Risk and reward
AS the GAA edges closer to a return, anxiety levels are sure to rise. That’s a natural reaction to not knowing what will happen over the next weeks and months. Community transmission, north and south, seems to be low but it is still there. The likelihood is that some team will be impacted at some level, and the question is ‘is it all worthwhile?’ This is when risk and reward comes into play. Without a vaccination the disease is probably never going to disappear, so we will have to try and return to normal eventually. The next few months will let us know if we tried it too soon when it comes to Gaelic games.
Celebration of players
IN this week’s Gaelic Life, Paul McKillen talks about one of his favourite memories of playing hurling as being a Railway Cup tournament that was played over one weekend. He enjoyed it because it was a collection of the very best players, testing themselves against each other, but also socialising together as well. It is interesting because even back then, in the late ’80s and early ’90s, the Railway Cup was struggling. What I don’t understand is, if the players enjoy it so much, why does it have to stop? Why is there a need for massive crowds to keep an interprovincial event going? On the evidence of what McKillen was saying, playing interprovincial hurling was fantastic whether there were crowds or not. It was a great reward for players, why does the crowd have to define it?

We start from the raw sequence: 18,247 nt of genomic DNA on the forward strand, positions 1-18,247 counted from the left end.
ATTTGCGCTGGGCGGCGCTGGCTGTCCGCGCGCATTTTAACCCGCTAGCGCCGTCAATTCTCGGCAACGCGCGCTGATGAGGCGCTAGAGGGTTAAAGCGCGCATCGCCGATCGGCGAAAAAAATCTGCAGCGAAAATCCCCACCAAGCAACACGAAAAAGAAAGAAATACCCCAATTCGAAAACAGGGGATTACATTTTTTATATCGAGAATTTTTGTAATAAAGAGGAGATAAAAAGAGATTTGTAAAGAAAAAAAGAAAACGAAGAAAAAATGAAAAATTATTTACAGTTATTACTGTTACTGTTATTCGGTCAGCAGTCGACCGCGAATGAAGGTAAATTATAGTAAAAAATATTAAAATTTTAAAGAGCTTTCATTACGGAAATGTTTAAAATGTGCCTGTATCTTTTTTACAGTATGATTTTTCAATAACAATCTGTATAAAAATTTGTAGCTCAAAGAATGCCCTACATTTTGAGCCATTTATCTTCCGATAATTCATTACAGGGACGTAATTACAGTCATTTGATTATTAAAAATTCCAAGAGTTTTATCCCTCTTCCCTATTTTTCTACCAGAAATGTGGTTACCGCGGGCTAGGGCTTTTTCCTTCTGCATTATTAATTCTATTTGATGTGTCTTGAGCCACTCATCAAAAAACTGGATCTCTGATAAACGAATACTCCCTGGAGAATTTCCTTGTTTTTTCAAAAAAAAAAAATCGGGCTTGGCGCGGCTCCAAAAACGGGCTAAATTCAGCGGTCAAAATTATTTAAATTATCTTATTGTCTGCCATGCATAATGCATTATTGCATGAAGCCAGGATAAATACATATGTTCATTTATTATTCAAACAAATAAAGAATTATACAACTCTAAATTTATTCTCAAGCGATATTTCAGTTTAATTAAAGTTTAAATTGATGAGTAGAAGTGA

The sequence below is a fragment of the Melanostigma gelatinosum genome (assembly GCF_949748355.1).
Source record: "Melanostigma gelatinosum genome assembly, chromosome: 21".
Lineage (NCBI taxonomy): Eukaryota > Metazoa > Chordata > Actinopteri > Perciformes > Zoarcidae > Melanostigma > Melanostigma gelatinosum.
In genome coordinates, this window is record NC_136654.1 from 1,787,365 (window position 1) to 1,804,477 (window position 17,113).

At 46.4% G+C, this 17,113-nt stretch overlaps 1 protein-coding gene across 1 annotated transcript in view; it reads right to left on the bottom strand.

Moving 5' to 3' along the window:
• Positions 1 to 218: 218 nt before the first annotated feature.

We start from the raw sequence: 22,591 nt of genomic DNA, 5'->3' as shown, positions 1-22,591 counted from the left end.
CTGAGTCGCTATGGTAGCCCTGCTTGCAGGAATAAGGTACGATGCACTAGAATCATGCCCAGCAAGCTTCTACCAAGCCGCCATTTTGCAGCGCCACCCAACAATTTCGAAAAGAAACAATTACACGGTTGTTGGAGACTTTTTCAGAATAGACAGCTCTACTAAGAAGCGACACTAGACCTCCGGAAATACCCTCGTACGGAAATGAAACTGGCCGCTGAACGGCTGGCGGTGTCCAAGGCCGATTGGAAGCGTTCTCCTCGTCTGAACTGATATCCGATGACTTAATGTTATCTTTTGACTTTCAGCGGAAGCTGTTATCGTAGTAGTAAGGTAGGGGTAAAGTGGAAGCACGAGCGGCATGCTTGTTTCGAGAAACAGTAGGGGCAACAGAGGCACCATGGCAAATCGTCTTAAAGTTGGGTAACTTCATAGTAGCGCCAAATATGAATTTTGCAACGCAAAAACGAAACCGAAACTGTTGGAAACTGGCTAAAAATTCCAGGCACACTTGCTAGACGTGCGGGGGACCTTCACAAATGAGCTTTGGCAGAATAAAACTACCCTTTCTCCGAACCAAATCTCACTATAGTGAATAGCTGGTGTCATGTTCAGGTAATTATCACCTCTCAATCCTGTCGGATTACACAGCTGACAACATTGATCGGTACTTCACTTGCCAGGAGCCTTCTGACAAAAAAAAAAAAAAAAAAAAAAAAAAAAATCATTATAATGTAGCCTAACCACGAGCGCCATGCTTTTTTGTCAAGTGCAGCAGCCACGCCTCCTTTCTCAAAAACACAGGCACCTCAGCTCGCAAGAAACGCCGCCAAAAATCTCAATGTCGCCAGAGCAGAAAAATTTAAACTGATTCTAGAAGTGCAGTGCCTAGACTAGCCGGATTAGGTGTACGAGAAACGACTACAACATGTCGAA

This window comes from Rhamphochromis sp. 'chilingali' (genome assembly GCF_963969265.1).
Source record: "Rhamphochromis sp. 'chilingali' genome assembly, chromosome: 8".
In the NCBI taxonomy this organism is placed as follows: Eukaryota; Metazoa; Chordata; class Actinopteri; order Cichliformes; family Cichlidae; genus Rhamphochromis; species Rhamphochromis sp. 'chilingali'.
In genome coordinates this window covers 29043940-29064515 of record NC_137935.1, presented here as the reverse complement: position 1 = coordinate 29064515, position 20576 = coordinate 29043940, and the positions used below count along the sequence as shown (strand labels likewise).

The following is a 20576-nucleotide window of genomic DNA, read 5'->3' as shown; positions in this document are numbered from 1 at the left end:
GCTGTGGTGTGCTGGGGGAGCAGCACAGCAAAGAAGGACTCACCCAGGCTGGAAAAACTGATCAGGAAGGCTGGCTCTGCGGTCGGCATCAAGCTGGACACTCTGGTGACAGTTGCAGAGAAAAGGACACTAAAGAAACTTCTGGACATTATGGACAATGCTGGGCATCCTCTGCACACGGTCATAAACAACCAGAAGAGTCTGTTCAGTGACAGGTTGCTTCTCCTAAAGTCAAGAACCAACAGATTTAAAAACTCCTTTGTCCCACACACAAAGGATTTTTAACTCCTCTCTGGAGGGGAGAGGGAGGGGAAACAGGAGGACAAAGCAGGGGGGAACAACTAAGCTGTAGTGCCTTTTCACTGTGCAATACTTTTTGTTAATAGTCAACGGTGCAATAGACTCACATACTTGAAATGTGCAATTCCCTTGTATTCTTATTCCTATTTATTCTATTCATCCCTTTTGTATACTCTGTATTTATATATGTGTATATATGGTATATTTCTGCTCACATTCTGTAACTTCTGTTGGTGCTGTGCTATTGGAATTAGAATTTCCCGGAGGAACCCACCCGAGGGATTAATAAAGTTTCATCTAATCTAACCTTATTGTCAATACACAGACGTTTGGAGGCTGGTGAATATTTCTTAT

Canavan will manage Tyrone one day
I RECENTLY spoke to former Fermanagh star Tommy McElroy for a feature that will appear in GL in the very near future. One of the things we spoke about was his Erne county managers, the good and the bad. What was clear was that he had the utmost respect for Peter Canavan even if results were not brilliant under the Red Hand God. McElroy found that hard to comprehend because Canavan did everything right, as far as McElroy could see. It made me think of when we will next see Canavan on the inter-county scene, and confirmed that it’s very likely that he will get his chance with Tyrone some day.
IN episode 26 of Take Your Points, Ronan McGuckin pointed out how he felt that the most important title to win was an All-Ireland Club Championship. You win it with your community, your family and your friends. But you could also argue that a club championship is a title that is the result of many years of hard work, built up from underage level. Unlike a county competition, like the Ulster or the All-Ireland series, which is usually the product of five or six years of development. A club team will win an All-Ireland if they have been working for decades before hand. With that in mind, it’s going to feel weird not having an Ulster Club competition in October or November, or an All-Ireland in the New Year.